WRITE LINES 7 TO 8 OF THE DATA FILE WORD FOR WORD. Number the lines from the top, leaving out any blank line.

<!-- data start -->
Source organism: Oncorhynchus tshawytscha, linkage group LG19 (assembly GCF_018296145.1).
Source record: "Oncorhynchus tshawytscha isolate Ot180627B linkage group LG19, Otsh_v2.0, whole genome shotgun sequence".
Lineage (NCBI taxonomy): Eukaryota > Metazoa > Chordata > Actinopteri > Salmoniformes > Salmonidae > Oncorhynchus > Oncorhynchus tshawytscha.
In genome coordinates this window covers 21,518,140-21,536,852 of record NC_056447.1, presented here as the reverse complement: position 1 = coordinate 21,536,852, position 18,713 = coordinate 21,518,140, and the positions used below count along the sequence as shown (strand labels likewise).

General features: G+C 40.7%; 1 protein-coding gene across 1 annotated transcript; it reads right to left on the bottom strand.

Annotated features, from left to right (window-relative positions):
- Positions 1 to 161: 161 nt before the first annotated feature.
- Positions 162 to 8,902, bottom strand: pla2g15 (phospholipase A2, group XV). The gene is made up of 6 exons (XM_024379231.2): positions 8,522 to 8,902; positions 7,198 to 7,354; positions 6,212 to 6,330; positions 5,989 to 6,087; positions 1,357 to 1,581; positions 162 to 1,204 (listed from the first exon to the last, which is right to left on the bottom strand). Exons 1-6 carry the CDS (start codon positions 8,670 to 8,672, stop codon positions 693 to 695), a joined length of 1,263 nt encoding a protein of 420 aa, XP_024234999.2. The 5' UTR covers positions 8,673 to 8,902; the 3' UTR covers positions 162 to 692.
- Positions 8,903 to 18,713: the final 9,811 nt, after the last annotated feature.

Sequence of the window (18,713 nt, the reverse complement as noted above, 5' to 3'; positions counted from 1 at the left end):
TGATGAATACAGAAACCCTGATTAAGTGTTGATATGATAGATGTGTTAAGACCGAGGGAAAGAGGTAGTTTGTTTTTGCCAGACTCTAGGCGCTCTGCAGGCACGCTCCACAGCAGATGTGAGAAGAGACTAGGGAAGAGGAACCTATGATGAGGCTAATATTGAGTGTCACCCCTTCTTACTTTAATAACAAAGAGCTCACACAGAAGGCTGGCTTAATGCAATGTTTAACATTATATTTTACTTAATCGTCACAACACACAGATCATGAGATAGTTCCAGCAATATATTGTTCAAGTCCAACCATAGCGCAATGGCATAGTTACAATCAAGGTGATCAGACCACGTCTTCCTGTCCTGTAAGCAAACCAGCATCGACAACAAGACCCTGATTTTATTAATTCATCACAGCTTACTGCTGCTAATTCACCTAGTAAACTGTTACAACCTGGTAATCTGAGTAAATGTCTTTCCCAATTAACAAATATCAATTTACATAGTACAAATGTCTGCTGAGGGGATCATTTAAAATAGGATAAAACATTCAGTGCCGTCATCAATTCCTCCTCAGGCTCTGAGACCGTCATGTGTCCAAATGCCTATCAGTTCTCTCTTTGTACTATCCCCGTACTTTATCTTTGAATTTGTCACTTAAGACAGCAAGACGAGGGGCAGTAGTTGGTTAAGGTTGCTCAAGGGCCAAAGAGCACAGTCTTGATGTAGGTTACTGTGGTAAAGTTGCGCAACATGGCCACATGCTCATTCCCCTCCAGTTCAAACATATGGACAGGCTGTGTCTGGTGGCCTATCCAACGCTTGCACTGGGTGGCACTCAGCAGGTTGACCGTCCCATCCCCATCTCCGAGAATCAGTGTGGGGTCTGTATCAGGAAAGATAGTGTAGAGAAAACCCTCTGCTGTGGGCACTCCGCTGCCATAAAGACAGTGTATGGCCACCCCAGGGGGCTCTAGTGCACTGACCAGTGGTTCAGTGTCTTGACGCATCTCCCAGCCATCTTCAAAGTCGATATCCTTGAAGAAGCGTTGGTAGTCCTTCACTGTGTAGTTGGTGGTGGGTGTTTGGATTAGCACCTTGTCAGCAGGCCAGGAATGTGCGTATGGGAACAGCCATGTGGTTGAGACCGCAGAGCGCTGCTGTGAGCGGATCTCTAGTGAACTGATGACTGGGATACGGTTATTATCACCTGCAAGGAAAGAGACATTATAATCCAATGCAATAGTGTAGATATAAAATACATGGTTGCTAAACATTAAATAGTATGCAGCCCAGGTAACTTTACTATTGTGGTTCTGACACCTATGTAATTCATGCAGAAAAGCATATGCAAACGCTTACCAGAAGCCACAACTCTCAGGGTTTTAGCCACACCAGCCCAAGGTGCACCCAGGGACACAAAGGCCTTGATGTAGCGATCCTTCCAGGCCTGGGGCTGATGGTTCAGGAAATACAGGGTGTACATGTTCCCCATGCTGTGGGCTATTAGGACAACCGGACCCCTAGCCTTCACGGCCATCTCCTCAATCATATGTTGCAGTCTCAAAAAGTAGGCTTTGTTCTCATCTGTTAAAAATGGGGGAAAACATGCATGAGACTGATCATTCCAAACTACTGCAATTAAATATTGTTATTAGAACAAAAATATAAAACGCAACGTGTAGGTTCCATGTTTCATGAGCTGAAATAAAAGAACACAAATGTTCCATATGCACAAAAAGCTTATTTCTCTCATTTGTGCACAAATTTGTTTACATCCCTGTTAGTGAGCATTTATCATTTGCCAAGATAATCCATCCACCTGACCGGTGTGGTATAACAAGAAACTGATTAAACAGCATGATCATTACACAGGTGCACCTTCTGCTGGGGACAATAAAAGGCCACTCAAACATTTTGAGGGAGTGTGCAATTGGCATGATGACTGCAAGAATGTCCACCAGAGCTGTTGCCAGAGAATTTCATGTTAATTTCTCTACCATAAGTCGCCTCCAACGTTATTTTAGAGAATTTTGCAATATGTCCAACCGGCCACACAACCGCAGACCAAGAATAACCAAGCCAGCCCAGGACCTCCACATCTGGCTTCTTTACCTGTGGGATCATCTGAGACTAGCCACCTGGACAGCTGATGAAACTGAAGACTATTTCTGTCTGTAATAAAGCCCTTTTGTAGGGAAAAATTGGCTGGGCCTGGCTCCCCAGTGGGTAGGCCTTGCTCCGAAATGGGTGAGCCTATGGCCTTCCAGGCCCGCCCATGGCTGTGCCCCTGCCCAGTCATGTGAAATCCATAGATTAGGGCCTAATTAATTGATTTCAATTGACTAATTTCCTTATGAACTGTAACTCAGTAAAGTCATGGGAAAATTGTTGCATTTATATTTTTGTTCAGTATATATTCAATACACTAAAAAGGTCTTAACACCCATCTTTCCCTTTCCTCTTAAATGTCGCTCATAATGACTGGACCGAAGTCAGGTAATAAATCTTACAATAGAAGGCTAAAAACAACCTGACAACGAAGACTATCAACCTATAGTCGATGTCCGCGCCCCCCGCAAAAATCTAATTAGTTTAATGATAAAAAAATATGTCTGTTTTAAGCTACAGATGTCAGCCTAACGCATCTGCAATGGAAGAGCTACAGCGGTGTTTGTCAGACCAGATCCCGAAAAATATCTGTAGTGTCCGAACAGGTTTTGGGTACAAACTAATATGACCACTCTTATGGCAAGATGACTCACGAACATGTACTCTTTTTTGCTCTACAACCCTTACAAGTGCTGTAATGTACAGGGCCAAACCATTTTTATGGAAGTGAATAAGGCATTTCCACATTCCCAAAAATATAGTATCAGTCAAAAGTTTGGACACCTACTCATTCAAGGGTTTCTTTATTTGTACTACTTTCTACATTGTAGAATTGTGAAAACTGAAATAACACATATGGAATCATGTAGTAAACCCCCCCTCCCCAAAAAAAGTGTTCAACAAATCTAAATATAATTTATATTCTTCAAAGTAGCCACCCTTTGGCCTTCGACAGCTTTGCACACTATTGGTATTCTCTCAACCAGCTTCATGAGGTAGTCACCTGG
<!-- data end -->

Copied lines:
- Positions 1 to 161: 161 nt before the first annotated feature.
- Positions 162 to 8,902, bottom strand: pla2g15 (phospholipase A2, group XV). The gene is made up of 6 exons (XM_024379231.2): positions 8,522 to 8,902; positions 7,198 to 7,354; positions 6,212 to 6,330; positions 5,989 to 6,087; positions 1,357 to 1,581; positions 162 to 1,204 (listed from the first exon to the last, which is right to left on the bottom strand). Exons 1-6 carry the CDS (start codon positions 8,670 to 8,672, stop codon positions 693 to 695), a joined length of 1,263 nt encoding a protein of 420 aa, XP_024234999.2. The 5' UTR covers positions 8,673 to 8,902; the 3' UTR covers positions 162 to 692.